Based on your comment, LET ME GUESS…your surname is definitely NOT BROWN? 😉

Rename the power stations after struggle stalwarts. That will solve everything.

Cut Eskom’s staff by half.

Cutbacks are clearly necessary but will not solve the problem. Eskom has not invested in the necessary infrastructure since the mid-90s! Do you think all that time can me made up by cutting back on staff? This problem is very deep-rooted and we better pray the renewables programme is rolled out with all due haste. Otherwise I would advise every South African who has the means to put solar arrays on their roofs. Forget about generators. This requires long-term thinking because this problem is not going away any time soon.

Yes….incompetency and the absolute lack to acknowledge this is the real problem.

Great article by James , any forward thinker not living here would think it’s so improbable that it must be fake news.
Often wondered re Soweto as I remember the initial debt wipe out , but to say I’m shocked that in fact they are directly supplied and thus not effected by load shedding and yet on figures alone no doubt if the breaker that supplied Soweto was opened , the grid would be relieved( no or little country wide load shedding required= little commercial impact& reduced bad picture of RSA to investors) – Eskom cost would be significantly dwindle !! ……. thus allowing sales ( paid for electricity) to reduce debt ………. I say this as Soweto is the single most culprit – due to “ Electricity is free entitlement”…. Electrity is essential to business / commerce , but is a luxury for the man in the street)… I grew up on a farm in the 60’s without electricity and we did well ) so only solution is the user must pay a reasonable rate or go without…
James other point is that there must be competion- imagine wind generation “ corporation “ & solar corporation being allowed to sell to municipalities alongside Eskom..
If there is a party leader / minister reading these comments who wants to go down in the history books as having done something positive for his/ her country – please place a private bill that calls to allow private electrical producers to enter the market…. before it’s to late

Best comment. Adopt an emergency bill. This is an ideal concept for complexes in SA to become mirco-grids. Take the example from Switzerland where this is possible since 1st January 2018. Our SME back home in Switzerland has just done that with a 330kwP power plant and now supplies energy for our own SME consumption and to an adjacent multi-apartment building.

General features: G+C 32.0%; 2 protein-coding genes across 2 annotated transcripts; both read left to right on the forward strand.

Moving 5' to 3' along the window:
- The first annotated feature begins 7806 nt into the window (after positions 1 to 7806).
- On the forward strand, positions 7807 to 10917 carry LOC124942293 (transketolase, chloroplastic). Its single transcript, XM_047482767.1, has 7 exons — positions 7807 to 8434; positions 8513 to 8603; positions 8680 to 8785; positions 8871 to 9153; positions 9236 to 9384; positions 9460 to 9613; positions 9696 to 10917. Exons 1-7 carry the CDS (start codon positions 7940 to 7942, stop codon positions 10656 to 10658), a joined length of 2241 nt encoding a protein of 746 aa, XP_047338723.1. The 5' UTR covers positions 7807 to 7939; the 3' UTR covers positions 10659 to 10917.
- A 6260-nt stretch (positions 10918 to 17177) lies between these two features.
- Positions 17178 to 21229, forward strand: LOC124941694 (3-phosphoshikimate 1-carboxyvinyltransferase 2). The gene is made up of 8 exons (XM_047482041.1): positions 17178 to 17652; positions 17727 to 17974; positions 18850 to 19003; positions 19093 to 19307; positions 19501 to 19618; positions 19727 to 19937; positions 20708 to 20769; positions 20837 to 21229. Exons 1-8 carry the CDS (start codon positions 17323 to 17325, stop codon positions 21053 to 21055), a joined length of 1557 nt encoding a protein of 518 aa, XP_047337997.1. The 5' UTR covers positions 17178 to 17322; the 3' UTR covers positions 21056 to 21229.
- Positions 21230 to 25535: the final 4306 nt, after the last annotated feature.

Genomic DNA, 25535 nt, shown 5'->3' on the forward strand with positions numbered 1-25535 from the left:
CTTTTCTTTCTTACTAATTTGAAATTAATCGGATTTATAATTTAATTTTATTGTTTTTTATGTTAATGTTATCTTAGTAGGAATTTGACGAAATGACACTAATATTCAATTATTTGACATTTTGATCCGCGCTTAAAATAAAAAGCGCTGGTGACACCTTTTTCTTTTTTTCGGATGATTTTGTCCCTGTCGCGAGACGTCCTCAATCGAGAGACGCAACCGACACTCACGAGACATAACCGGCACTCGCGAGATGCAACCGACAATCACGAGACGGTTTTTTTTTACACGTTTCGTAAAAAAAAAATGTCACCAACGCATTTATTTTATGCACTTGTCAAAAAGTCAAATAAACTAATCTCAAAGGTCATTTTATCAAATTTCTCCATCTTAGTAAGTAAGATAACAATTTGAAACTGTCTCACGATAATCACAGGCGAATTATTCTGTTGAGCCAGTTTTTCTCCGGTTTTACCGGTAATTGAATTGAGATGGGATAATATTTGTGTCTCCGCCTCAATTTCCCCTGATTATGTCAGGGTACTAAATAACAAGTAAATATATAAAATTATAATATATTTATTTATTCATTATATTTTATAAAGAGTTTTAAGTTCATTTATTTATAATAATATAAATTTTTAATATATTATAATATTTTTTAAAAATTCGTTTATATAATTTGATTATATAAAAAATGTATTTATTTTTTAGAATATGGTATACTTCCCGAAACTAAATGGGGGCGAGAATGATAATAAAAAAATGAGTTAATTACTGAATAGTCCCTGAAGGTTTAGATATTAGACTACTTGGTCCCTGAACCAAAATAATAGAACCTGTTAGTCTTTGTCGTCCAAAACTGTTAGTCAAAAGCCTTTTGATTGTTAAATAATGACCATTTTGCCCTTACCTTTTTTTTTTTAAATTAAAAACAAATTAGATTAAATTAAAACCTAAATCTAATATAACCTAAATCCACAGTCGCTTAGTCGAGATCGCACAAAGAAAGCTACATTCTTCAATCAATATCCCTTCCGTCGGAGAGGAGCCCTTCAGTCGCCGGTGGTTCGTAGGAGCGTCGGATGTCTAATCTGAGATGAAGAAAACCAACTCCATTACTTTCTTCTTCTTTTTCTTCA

No real solutions without paibn. #2 is not really feasible as the costs to stop and wait with the builds are astronomical too. You have to pay for commitments made so it is better to keep going.

Eskom also loses revenue as they loadshed as well as alternatives so their revenue forecasts are optimistic if they dont include reduced revenue fron loadshedding.

The real failure here is cadre deployment – when a political party makes decisions to shoehorn political persons into critical business operations (SoE’s) who have neither the knowledge, intelligence or experience to run these operation and surround themselves with incompetents then a disaster is imminent.

ANC Cadres with EFF on the Ground : Trained in National destruction : utterly Clueless .

Reduce Soweto’s debt by reducing the number of hours per day it gets power. Start at 3 hours per day and incr3ese it steadily as the debt reduces.

Is it safe to say then, that it is impossible for ESKOM to trade its way out of debt?
If so then what now?
It’s easy (but not without significant cost) for the wealthy to purchase generators or install Solar systems but if the rest of the country is without power then SA simply cannot function.

Solid article by a chap who clearly understand the game!

Most relevant line-“It could have been avoided”. Is it possible that Eskom ever has a really global quality CEO? An Adrian Gore/Raymond Ackerman/Brain Joffe level person? No-and why-the ANC gang will never allow this!

Scandalous! Cape town was without power in high tourist season yesterday-what do the visitors say when they return? That they were stuck in the lift of a 5 star hotel, that their computers went off and the traffic lights failed? Banana republic!

There most probably aren’t any black “global CEOs” in your books.

Oh yes there are. But the probability of them also being ANC gangsters(a key requirement) as well is low. Think of Tidjane Thiam of Credit Suisse… a classy brilliant business leader.

The Eskom issue is that a criminal organizations members are appointed to executive roles and they lack integrity as well as capability. Look at SAPS-every Commissioner left under a cloud after General Fivaz retired!

Selebi-convicted criminal-died on parole

Cele-fired for stinky lease deals

Phiyaga-slated by the Farlam commission as inept and dishonest

The common denominator…………

….to a point when even the Banana crop failed.

Out of all these comments Stanvan made the most important proposition ‘allowing private energy producers to supply electricity’ to the municipalities and utilities. Being Swiss I would like to add the recent change in the Swiss energy legislation which can be applied to South Africa. From the 1st of Jan 2018 private energy producers are allowed to sell energy to adjacent properties to the property where energy is produces. I would like to give an example. We run a medium sized company with lots of roof space which we converted into a 330kwP solar plant. We have now connected a multi-apartment building to the solar plant directly, cutting the connection to the utility. Any energy shortfall during the night is covered by the utility. Any excess energy after own consumption and supply to the multi-apartment building is sold back to the utility. We have essentially become a micro-grid. The application to become a micro-grid and the implementation was done within 2 months.